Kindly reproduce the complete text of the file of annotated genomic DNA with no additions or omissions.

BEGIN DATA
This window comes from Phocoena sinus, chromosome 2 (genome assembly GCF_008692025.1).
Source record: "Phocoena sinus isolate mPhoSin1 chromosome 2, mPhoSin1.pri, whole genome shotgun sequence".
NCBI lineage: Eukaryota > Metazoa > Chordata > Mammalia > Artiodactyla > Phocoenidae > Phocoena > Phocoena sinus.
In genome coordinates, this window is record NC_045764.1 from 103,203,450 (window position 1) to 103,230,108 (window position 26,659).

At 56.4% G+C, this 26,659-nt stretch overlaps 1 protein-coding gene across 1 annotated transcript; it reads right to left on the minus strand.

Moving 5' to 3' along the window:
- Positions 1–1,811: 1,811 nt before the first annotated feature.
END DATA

This window comes from Phocoena sinus, chromosome 2 (genome assembly GCF_008692025.1).
Source record: "Phocoena sinus isolate mPhoSin1 chromosome 2, mPhoSin1.pri, whole genome shotgun sequence".
NCBI lineage: Eukaryota > Metazoa > Chordata > Mammalia > Artiodactyla > Phocoenidae > Phocoena > Phocoena sinus.
In genome coordinates, this window is record NC_045764.1 from 103,203,450 (window position 1) to 103,230,108 (window position 26,659).

At 56.4% G+C, this 26,659-nt stretch overlaps 1 protein-coding gene across 1 annotated transcript; it reads right to left on the minus strand.

Moving 5' to 3' along the window:
- Positions 1–1,811: 1,811 nt before the first annotated feature.